I was watching The Voice recently, and I found myself imagining what life would be like for someone with that kind of talent. These people were amazing, and I imagined that the world must be like a nonstop birthday party for the lucky few that could belt out a heart-wrenching rendition of “Endless Love” and turn it into a million-dollar recording contract.
But I’m not unaware (I do read Star Magazine regularly) that even the most gifted among us don’t automatically “have it all.” It seems that the universe likes a level playing field. We’re each given certain talents, passions, or personality traits to share with the world, but lest we become too prideful, other abilities are taken away. (I love to write, but sing like a frog stuck under a bucket.)
I got to thinking about my gifts, which quickly segued into a mental list of my failings, which was humbling in its diversity.
1. I can’t cook. At all. Recipes read like ancient hieroglyphics to me, and for some reason, all seem to assume that one is born with a at least a rudimentary knowledge of measurements and raw food ingredients. I’ve never figured out what “a pinch” of something is, why rack placement is relevant to the outcome of your cookies, and who the hell would spend $12 on a tiny jar of something called “Cardamom.”
Over the years, I’ve set fire to five kitchens, burnt a couple dozen tubes of cookie dough into cinders, exploded three batches of bread dough (two onto the floor and countertops, and one into the ceiling fan), blew the door off an antique stove, made a cheesecake that required a Sawzall to cut, and accidentally torched the family cat trying to light a gas oven.
The universe (and my family) seems determined to keep me from further attempts to master this failing. Hubs is more to the point with a simple “For the love of God, woman, stay out of the kitchen.”
2. I can’t stay on a diet. I’ve been on them all. I’ve done Jenny, Weight Watchers, Nutrisystem, and Atkins. I’ve tried HCG drops, metabolism boosting supplements, juice fasts, and cabbage soup plans. Hubs says my average diet lasts until I get hungry, which is usually about two hours after breakfast. One if it was anything other than bacon, eggs, and toast.
Diets are like budgets. Both are based on deprivation. Weight loss experts tell you to write down all your favorite foods, thus producing a list of things you’re never allowed to eat again. Ever. Then they hand you a new list of crap you’re expected to eat instead for the rest of your cranky, deprived life. If I liked broccoli, I’d eat broccoli. Since I hate broccoli and I love chocolate, we’ll forever remain at an impasse.
3. I can’t single-task. I have an internal need to be doing a minimum of three things at any given time. Single-tasking makes me anxious. My life is governed by the all pervasive To-Do list, and accomplishment comes from seeing tasks crossed off like a 6-year-old getting stars on his homework.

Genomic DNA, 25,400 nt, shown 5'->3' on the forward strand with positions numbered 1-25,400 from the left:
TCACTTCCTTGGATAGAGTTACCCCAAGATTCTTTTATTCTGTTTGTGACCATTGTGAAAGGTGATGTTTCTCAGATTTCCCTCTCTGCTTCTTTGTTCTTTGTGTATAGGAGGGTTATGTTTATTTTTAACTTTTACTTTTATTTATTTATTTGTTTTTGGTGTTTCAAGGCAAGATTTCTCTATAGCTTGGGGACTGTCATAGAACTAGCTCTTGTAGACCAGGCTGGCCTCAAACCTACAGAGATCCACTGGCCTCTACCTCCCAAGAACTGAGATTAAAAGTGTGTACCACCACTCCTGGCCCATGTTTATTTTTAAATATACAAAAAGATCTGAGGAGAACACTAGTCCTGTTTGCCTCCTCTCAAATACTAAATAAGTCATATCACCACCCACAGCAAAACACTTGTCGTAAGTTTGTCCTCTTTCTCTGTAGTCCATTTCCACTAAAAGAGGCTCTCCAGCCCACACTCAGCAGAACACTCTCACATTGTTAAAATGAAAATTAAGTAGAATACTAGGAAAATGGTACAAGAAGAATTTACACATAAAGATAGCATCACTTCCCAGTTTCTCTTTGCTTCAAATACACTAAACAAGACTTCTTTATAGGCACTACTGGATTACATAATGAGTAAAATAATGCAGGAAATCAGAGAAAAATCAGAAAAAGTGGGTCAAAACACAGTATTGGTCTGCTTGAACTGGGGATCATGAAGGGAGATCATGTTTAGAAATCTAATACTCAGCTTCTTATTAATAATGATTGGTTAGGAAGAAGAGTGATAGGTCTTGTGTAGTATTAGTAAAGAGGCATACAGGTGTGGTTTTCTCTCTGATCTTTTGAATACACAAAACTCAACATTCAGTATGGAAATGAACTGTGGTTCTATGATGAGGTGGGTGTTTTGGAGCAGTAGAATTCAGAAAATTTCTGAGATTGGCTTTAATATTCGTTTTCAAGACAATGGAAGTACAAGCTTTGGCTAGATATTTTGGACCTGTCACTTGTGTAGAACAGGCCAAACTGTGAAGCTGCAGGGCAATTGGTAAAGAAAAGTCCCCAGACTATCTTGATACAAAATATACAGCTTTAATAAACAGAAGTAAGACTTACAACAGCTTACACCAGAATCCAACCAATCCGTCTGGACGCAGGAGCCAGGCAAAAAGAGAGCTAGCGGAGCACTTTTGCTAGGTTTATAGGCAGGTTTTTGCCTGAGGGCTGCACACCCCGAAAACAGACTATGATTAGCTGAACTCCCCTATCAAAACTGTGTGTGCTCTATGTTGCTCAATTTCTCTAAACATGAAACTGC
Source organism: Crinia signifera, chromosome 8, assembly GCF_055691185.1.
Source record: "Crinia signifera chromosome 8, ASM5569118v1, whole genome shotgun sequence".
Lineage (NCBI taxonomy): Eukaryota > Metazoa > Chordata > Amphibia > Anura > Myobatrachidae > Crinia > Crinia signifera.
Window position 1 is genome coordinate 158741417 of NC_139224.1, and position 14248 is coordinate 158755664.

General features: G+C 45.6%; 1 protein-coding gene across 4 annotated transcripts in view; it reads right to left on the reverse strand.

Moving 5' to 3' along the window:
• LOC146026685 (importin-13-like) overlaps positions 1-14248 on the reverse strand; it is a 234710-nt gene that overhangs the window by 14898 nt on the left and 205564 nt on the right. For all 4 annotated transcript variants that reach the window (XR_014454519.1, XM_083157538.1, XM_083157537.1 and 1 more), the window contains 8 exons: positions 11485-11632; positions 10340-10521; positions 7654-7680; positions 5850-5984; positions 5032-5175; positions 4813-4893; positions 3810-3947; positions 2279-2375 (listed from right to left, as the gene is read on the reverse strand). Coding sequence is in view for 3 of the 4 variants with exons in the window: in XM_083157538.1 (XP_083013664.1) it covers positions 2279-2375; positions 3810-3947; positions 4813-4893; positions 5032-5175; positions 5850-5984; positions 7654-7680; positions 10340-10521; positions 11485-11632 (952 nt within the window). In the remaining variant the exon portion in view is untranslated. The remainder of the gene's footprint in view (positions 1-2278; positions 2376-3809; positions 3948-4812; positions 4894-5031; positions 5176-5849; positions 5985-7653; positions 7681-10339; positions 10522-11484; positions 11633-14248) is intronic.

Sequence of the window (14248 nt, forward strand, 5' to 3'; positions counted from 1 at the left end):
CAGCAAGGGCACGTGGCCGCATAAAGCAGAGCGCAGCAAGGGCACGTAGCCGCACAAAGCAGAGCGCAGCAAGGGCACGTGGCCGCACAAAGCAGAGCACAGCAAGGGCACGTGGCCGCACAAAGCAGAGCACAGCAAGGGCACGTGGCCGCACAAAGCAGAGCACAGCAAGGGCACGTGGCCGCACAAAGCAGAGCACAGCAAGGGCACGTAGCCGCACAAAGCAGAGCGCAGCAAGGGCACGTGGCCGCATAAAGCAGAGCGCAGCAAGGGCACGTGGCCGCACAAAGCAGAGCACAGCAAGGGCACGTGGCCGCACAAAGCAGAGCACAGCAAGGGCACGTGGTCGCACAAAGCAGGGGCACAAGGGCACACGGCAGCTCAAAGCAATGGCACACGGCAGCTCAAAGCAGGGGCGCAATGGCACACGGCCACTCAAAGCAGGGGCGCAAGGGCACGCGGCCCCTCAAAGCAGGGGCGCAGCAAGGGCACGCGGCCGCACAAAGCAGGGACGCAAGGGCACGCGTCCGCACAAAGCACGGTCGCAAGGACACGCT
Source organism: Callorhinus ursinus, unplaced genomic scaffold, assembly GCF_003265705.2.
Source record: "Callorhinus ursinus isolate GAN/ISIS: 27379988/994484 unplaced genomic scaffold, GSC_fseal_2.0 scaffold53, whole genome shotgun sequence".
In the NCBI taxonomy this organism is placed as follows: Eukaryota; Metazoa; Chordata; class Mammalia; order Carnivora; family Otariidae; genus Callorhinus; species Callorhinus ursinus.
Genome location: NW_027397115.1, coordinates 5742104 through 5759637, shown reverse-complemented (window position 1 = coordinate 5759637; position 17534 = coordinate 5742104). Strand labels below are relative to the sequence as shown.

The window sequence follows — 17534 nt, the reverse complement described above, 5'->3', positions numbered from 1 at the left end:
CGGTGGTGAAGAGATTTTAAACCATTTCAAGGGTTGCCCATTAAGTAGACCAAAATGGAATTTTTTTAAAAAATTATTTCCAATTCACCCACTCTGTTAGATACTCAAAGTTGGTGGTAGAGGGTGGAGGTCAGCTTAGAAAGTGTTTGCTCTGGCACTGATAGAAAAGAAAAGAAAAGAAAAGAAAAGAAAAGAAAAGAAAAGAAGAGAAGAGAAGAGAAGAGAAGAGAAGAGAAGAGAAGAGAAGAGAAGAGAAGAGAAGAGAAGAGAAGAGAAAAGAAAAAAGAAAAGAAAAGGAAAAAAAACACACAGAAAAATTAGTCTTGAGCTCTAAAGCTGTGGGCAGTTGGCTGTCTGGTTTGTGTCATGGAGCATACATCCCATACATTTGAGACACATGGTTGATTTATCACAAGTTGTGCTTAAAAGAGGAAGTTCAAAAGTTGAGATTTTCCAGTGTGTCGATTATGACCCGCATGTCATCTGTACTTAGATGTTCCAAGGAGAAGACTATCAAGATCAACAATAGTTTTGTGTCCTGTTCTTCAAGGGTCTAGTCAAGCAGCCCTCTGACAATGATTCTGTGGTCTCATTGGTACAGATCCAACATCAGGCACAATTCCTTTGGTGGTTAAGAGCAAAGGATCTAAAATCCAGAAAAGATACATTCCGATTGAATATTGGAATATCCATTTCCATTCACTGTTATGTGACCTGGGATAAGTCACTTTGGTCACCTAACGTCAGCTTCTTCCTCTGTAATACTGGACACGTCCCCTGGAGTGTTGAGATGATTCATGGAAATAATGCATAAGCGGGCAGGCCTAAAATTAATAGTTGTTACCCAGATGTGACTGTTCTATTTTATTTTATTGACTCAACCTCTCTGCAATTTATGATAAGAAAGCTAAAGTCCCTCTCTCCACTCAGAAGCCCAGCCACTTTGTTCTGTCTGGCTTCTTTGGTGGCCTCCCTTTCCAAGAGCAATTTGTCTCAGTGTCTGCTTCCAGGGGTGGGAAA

Hubs and I love movies, but we haven’t been in an actual theater for 10+ years because I can’t sit still and watch the screen for two hours without getting up to check my messages, get another glass of wine, fold the clothes, unload the dishwasher, paint my nails, or clean out the refrigerator because I got up to get a Diet Coke and noticed some expired produce in the crisper. After the first two years together, Hubs just accepted that this is my way of enjoying a movie and he stopped asking if he should put it on pause until I came back.
4. I suck at delayed gratification. I tend to be an impatient person, and Hubs repeatedly states that I’m congenitally incapable of waiting for things I want. My basic philosophy is that if I can be happy while I wait for it, I can probably be happy without it, so then I must not really want it. If I truly want it and it’s a quality of life issue, it makes sense that I need it now.
Needless to say, this has caused a few bumps in the marital road between Hubs and me. Unless he’s prepared to move forward immediately, he’s learned to respond to my requests involving large expenditures with a monosyllabic “No.” “Let’s wait” or “Let’s talk about it” are not optional responses because everything that isn’t an emphatic “No” will interpreted as a “Great idea! Here’s the checkbook.”
5. I’m not a duck. Criticism or rejection doesn’t just roll off my back with Ghandi-like grace. I tend to take it to heart, getting all hurt and self-absorbed, wailing “Why don’t they like me??” until Hubs finally throws his hands up and turns on the Big Game. With headphones.
Criticism is painful, but rejection kills me. Yeah, interesting, given that I choose to be a writer. Gee, no rejection in that endeavor. Agent rejections, blog unsubscribes, Facebook defriending, all immediately catapult me to the nearest Safeway for a half-gallon of Ben & Jerry’s Schweddy Balls and a tube of Pillsbury Slice-n-Bake cookie dough. (Yes, together.)
My worst nightmare is that someone will read my funniest post, look up and solemnly state, “I don’t get it,” at which point, I’ll start searching the want ads for job openings as a sex tester at the local organic chicken ranch. (Yep, that’s a real job. Somebody’s got to figure out if those baby furballs have a willy or not.)
But now, at 58, I’ve learned that even with my wealth of shortcomings, I’m good. And instead of constantly trying to overcome my flaws, I’m learning to work around them. Besides, for those rare days when the bad outweighs the good, I can still sing in the shower.
And there’s always more wine.